Desi Arnaz Jr. Said His Mom Lucille Ball Was a 'Crucial Part in My Recovery' From Drug Addiction

I Love Lucy stars Lucille Ball and Desi Arnaz were considered Hollywood’s golden couple. After their divorce in 1960, the two continued a solid friendship while co-parenting their two kids, Lucie and Desi Jr.

Growing up in the spotlight with his famous parents, Desi Jr. faced an identity crisis early in life from being constantly compared to the TV couple’s child, Little Ricky. Turning to drugs in his teenage years, Desi Jr. later found his way to sobriety and credited Ball and Arnaz for their support.

Desi Jr. felt in competition with Little Ricky

Actor Keith Thibodeaux landed the role of Lucy and Ricky Ricardo’s son Little Ricky in 1955. With the birth of the most famous sitcom couple’s child being in the national spotlight, Desi Jr. was thrown off balance seeing his parents call another boy their son.

“I can still remember watching the show when I was about three and wondering who was the baby with Mommy and Daddy,” Desi Jr. told Coyne Steven Sanders and Tom Gilbert in their book Desilu: The Story of Lucille Ball and Desi Arnaz. “When my parents said it was me, I was confused, because I knew it wasn’t.”

The unique dynamic caused somewhat of an identity crisis for Desi Jr., who felt he had to constantly compete with the I Love Lucy character.

“I had this identity problem, and it wasn’t helped by people calling me Little Ricky, a name I learned to despise. I remember wanting rather desperately to be better at something – anything – than the boy who played Little Ricky. For a while, it seemed as if everything in my life was connected to Little Ricky’s.”

‘I was killing myself’

Pressure from growing up in the spotlight along with a muddled self-image drove Desi Jr. to substance abuse when he was a teenager.

“My mother told me to be a ‘good boy,’” he recalled, according to Psychology Today. “But to have fun, to be creative, I convinced myself to get involved in drugs. When I would see doctors, they [would play] the game:  I give them money, they give me prescriptions.”  

Soon Desi Jr.’s chemical dependency caught up with him. His one-year marriage to actor Linda Purl ended due to his drug abuse, eventually leading Desi Jr. to check himself into Scripps Memorial Hospital in 1982 to start recovery.

“I got tired of being me … I was killing myself … something was running my life calling itself identity, calling itself me which wasn’t me at all.”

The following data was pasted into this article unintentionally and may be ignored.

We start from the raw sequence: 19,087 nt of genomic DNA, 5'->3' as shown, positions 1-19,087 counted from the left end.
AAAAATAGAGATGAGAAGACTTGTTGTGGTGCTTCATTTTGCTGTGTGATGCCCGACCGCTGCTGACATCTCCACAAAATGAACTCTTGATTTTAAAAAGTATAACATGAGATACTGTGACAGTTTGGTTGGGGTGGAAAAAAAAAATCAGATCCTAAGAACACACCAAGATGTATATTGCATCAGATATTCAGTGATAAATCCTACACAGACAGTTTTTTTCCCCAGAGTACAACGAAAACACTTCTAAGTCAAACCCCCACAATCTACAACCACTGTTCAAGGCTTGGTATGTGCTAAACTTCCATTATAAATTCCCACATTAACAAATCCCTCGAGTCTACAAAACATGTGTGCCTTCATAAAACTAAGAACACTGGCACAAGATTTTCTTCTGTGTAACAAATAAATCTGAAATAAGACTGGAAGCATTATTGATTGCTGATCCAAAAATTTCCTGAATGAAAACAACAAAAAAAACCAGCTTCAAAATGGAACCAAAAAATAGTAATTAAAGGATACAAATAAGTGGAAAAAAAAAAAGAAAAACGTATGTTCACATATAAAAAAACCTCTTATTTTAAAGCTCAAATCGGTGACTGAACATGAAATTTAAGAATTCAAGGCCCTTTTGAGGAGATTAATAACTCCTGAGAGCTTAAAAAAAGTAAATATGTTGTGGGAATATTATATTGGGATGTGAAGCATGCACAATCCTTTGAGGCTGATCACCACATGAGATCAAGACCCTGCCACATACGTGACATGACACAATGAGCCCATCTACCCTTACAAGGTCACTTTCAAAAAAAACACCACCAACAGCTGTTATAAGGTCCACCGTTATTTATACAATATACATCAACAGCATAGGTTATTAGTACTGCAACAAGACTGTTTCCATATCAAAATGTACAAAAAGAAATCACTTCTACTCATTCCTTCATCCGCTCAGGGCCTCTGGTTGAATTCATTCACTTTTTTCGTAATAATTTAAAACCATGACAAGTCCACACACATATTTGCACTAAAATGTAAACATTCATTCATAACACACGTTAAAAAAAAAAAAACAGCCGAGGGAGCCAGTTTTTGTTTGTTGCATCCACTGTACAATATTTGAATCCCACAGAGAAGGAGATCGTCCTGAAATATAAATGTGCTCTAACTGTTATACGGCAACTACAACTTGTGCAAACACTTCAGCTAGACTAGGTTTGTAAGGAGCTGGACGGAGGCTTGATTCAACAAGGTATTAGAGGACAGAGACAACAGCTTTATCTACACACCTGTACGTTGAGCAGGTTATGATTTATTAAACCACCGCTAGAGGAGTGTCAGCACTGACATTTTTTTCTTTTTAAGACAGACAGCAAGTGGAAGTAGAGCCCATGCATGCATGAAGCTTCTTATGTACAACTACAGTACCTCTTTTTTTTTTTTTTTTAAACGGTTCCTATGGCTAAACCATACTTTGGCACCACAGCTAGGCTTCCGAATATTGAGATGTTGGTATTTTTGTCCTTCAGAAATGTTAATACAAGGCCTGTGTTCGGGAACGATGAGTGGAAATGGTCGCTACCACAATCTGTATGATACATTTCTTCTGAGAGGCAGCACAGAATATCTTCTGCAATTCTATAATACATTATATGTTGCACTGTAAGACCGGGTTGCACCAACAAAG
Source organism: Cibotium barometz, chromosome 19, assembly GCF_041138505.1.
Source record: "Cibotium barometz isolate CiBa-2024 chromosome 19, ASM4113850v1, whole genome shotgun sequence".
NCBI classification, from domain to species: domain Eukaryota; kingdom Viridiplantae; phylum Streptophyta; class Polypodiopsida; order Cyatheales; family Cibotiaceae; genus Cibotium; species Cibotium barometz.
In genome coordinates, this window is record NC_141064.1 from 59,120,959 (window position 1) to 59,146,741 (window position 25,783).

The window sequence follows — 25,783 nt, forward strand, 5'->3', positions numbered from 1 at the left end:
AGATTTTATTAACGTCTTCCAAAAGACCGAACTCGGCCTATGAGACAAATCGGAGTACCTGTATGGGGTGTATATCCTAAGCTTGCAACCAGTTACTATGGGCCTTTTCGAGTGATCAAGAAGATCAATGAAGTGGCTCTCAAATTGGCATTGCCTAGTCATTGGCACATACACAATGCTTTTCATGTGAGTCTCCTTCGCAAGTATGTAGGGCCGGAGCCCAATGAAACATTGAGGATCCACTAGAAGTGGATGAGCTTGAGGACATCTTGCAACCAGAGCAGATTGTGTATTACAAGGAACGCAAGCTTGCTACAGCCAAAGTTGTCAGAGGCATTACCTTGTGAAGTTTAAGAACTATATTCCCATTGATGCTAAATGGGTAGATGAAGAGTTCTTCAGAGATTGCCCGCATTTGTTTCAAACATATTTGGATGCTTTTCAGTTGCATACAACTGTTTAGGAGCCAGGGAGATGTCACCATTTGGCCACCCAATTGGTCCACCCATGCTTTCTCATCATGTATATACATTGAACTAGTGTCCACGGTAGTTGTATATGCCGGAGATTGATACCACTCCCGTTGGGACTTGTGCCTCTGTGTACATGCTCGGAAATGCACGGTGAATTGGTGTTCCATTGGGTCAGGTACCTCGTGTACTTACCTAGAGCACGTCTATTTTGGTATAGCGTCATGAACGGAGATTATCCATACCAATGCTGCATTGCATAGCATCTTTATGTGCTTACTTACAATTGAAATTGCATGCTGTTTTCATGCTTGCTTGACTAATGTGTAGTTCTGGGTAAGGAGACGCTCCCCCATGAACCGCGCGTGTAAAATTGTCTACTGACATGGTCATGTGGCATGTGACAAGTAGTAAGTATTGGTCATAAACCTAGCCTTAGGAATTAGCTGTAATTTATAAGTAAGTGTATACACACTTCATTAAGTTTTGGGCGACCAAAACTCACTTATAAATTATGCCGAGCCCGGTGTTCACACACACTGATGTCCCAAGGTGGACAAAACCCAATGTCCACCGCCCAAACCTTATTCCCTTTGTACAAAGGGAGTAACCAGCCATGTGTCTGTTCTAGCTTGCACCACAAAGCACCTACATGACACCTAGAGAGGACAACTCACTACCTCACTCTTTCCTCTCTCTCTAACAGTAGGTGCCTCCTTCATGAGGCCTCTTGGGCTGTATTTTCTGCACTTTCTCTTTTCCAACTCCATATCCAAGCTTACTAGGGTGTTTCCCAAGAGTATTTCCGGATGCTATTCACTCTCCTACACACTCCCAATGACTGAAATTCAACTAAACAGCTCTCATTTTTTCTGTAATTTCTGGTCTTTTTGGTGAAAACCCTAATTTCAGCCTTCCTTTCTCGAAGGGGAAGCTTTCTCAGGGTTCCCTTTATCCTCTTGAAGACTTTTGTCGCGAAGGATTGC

Lucille Ball and Desi Arnaz supported their son’s recovery

During his recovery process, Desi Jr.’s parents participated in family therapy and gave their full support to their son. Ball shared her heartbreak over her son’s issues.

“I can’t tell you how much his addiction hurt me, hurt us,” the famous redhead remarked. “I tried to listen, I tried to be understanding, I tried to be tough and strong. It tore me apart.” 

Desi Jr. praised his mother’s commitment to helping him through each step of his recovery, regardless of what it required from her.

“Mom was a crucial part in my recovery,” Desi Jr. said in 1991 of Ball. “She endured family-confrontation therapy with five other families … Mom talked about her feelings of guilt. ‘I keep thinking I should have been able to prevent your problems,’ she said. … She described how scared she’d felt when she saw me destroying myself. Suddenly, I saw how much I hurt her. I realized I wasn’t separate or isolated.”

His father had a history of alcohol abuse and attempted to get treatment alongside Desi Jr.

“He did the tremendous thing of going to the recovery center with Desi Jr. and saying, ‘I’m Desi, and I’m an alcoholic,’” Lucie Arnaz recalled of their father. “Oh, I cried. I have enormous pride that he could do that.”

Though the famous bandleader did not maintain his sobriety, Desi Jr. stayed on his recovery path. He gave specific accolades to Ball, saying, “She was there for me. She really understood and wanted to help me get it together.” 

How to get help: In the U.S., contact the Substance Abuse and Mental Health Services Administration helpline at 1-800-662-4357.

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